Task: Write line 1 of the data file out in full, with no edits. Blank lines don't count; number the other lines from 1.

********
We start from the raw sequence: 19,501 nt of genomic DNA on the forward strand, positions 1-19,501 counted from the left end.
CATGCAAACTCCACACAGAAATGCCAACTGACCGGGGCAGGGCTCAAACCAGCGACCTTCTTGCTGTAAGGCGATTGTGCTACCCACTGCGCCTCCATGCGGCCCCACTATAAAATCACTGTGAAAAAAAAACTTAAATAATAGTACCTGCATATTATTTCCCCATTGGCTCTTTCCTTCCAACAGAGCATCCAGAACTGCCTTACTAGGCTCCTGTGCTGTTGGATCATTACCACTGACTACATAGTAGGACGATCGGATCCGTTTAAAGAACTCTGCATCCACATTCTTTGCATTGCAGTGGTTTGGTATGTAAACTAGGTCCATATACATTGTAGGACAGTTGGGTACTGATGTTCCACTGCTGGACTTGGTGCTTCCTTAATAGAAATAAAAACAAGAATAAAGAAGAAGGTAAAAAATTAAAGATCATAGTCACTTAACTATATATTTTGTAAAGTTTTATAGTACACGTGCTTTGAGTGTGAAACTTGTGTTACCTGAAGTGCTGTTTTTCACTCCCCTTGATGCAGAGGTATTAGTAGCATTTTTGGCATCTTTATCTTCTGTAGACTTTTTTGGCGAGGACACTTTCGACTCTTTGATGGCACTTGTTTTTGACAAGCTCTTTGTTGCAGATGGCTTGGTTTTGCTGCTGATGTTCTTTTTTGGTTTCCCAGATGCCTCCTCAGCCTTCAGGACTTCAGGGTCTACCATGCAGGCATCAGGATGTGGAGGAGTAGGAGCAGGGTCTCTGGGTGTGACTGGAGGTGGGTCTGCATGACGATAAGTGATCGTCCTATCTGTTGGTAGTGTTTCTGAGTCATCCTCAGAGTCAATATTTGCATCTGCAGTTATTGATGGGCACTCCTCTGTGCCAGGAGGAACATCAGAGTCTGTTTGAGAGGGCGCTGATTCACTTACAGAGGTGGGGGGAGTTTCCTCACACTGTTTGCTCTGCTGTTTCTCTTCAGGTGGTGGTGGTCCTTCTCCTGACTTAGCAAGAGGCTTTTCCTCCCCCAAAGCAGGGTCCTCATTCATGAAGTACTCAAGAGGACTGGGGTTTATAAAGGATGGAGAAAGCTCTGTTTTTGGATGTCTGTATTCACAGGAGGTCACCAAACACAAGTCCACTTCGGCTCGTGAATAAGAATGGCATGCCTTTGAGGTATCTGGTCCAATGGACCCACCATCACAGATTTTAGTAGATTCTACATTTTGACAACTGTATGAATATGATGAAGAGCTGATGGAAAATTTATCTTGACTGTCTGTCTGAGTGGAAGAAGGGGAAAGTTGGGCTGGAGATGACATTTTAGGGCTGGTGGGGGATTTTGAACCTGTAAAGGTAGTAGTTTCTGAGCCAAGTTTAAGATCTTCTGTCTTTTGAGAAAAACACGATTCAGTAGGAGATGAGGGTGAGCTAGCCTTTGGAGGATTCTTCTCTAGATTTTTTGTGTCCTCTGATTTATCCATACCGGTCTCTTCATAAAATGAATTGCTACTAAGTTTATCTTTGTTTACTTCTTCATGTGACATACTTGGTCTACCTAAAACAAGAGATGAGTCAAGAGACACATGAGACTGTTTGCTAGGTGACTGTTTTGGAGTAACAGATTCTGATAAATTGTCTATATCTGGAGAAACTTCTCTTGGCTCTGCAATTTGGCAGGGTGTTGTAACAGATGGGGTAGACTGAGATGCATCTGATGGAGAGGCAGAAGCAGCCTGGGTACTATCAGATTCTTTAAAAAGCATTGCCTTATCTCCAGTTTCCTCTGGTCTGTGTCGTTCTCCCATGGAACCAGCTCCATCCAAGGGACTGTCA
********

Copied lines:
We start from the raw sequence: 19,501 nt of genomic DNA on the forward strand, positions 1-19,501 counted from the left end.